How many Western countries would allow, let alone encourage, Chinese investment in their new nuclear power stations? Indeed, how many Western countries have an ambitious civil nuclear program at all? We do, which is why I was in China in October agreeing a deal between Chinese investors and EDF Energy to build the first reactor in the UK for a generation.
Indeed, in international forums, the UK is the first to argue for free trade. The deal reached at the World Trade Organization’s ministerial conference in Bali this month was a historic step forward – with an estimated benefit to the UK of $1 billion. But the UK will continue to argue that it must be the beginning, not the end, of a wider determination to liberalize trade, in order to benefit from the growth and jobs that doing so brings.
We have also had to address the structural weaknesses that have been holding the UK back. Perhaps the most visible sign of this has been our decision to cut the corporate tax rate to the lowest level in the G-20. My reason is simple: I want competitive taxes that say Britain is open for business to global companies. At a time when other countries are considering financial transaction taxes, we are abolishing some of these taxes. And, with our banking reforms, we are strengthening our reputation as the home of global finance – from insurance to asset management, and from the new offshore renminbi markets to issuance of the first sovereign sukuk, or Islamic bond, in a non-Islamic country.
This is not about a race to the bottom; so, at the same time, Britain has been leading the way in fighting tax avoidance and evasion. Yes, I want competitive taxes, but they must be paid. Tax avoidance and evasion was a central theme of the UK’s presidency of the G-8 this year, resulting in commitments to unprecedented new levels of automatic exchange of tax information between countries. Some 39 jurisdictions – from France and Germany to South Africa and Mexico – have already signed up to become early adopters of the new standard on automatic exchange.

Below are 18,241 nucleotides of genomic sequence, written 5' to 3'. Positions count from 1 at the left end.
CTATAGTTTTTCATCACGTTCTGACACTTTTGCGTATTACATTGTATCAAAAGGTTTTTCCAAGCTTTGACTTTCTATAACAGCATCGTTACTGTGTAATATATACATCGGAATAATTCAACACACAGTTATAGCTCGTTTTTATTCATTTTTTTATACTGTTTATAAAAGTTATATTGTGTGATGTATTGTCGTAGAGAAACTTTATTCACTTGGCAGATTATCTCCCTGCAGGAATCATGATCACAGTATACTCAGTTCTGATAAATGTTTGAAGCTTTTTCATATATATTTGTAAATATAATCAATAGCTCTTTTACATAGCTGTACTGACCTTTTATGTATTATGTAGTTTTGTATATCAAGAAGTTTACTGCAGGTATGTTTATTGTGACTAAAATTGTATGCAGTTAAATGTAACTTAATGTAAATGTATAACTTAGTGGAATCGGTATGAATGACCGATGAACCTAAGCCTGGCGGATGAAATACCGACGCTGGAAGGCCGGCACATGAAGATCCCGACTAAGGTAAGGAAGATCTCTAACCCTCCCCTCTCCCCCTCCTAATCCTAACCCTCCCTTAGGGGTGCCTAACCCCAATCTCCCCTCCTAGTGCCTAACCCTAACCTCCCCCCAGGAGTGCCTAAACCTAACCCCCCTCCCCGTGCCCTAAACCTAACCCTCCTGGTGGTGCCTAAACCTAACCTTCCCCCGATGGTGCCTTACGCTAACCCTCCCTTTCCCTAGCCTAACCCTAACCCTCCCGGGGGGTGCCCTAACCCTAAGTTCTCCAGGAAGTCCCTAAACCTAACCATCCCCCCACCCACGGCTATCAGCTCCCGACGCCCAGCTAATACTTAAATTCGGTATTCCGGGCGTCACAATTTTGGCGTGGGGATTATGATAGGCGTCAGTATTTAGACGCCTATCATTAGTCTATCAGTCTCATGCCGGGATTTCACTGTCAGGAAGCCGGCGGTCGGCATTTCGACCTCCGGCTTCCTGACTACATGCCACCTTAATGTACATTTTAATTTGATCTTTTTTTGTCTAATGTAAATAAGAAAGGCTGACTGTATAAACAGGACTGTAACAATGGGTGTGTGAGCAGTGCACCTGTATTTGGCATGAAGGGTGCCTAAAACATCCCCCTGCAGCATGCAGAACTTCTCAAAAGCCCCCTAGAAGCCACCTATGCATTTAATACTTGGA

In a global race, one cannot stand still. So, while our education reforms are driving up standards, we need to do more. Britain’s universities are one of our biggest assets, attracting many thousands of international students from around the world every year. That is why, in my financial statement in the first week of December, I announced that we would lift the cap on the number of university students in the UK. Access to higher education is a basic prerequisite for economic success, and we need to ensure that Britain can compete with the likes of the US and South Korea, which send a much higher proportion of their young people to university.
Here is the uncomfortable truth. In a global race, there are winners and losers. Some countries will do what it takes to remain competitive. Some will not. I am determined that Britain will not be left behind. More than almost any other major economy, Britain paid a heavy price in the Great Recession, which followed a decade of misguided economic policy. Now we are fighting back, and the message to the world is clear: the UK is open for business.